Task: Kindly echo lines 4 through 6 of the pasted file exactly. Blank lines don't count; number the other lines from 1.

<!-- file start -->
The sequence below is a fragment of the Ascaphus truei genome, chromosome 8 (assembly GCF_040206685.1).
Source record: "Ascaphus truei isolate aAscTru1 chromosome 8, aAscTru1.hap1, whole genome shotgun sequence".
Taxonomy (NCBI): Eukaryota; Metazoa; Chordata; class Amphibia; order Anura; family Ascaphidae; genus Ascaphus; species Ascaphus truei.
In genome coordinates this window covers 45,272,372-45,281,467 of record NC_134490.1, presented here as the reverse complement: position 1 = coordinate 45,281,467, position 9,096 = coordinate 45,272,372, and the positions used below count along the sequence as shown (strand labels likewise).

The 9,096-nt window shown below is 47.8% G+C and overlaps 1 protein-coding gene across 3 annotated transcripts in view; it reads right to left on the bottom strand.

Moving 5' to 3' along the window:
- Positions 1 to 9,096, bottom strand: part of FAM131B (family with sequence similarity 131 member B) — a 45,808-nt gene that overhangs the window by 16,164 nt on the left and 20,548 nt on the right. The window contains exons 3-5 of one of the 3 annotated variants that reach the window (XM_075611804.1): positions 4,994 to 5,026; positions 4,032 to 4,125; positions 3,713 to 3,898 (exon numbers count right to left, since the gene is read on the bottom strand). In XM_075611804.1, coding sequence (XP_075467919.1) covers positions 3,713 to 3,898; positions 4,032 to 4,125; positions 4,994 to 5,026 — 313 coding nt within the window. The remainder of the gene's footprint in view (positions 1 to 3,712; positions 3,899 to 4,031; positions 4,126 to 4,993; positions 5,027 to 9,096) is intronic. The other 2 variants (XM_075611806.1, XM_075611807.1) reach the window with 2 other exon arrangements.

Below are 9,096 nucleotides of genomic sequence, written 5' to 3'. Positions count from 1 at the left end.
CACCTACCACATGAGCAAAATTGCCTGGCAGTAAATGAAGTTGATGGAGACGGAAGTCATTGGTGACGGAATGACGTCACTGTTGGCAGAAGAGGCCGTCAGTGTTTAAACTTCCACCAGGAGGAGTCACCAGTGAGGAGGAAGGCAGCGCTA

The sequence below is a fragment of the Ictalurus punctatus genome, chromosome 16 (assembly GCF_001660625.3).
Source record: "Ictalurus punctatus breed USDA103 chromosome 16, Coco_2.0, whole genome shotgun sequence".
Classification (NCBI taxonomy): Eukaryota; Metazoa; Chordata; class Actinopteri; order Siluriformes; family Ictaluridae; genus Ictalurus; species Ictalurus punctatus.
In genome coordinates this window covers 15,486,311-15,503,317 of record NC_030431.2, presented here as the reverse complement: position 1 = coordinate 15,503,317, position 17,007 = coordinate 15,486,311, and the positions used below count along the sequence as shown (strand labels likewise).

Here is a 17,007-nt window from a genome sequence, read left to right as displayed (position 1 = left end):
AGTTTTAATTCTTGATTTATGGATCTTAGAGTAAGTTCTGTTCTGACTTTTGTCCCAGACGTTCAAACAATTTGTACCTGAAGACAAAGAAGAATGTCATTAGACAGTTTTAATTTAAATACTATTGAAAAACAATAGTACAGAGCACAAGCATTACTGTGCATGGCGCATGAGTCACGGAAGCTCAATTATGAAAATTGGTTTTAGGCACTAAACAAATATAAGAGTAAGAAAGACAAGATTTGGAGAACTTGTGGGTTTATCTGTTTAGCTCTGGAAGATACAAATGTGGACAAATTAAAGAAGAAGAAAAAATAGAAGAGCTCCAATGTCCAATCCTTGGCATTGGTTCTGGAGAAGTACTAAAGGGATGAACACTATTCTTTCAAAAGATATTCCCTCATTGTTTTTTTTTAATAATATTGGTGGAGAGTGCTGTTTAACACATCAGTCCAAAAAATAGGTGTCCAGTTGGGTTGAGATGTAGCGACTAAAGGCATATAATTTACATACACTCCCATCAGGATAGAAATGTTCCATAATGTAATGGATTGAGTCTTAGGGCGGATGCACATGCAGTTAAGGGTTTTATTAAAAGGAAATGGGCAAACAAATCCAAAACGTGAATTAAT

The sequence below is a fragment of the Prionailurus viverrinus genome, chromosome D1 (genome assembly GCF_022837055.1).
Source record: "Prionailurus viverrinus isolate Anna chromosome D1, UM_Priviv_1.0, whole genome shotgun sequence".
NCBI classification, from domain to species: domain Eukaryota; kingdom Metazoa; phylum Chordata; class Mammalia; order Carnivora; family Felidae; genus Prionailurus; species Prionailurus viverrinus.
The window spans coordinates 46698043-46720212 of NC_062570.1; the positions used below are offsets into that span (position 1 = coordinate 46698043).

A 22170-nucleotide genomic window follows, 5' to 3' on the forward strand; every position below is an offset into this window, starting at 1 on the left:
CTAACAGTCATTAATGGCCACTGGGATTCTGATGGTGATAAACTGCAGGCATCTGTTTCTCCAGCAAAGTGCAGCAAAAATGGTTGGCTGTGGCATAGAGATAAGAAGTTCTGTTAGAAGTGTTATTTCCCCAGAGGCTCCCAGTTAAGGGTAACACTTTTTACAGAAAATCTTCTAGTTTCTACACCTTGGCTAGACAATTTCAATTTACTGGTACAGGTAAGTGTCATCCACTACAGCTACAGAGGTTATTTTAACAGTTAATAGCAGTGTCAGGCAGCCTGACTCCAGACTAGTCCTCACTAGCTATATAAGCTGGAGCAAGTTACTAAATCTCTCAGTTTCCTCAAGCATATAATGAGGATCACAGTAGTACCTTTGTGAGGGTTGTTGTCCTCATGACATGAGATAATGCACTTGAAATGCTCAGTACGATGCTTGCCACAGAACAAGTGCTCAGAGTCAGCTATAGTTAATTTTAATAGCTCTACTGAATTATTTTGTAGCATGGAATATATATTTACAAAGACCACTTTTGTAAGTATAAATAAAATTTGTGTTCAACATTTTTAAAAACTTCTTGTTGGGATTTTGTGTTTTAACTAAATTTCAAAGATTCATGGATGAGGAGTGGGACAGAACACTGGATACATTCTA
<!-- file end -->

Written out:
In genome coordinates this window covers 45,272,372-45,281,467 of record NC_134490.1, presented here as the reverse complement: position 1 = coordinate 45,281,467, position 9,096 = coordinate 45,272,372, and the positions used below count along the sequence as shown (strand labels likewise).

The 9,096-nt window shown below is 47.8% G+C and overlaps 1 protein-coding gene across 3 annotated transcripts in view; it reads right to left on the bottom strand.

Moving 5' to 3' along the window: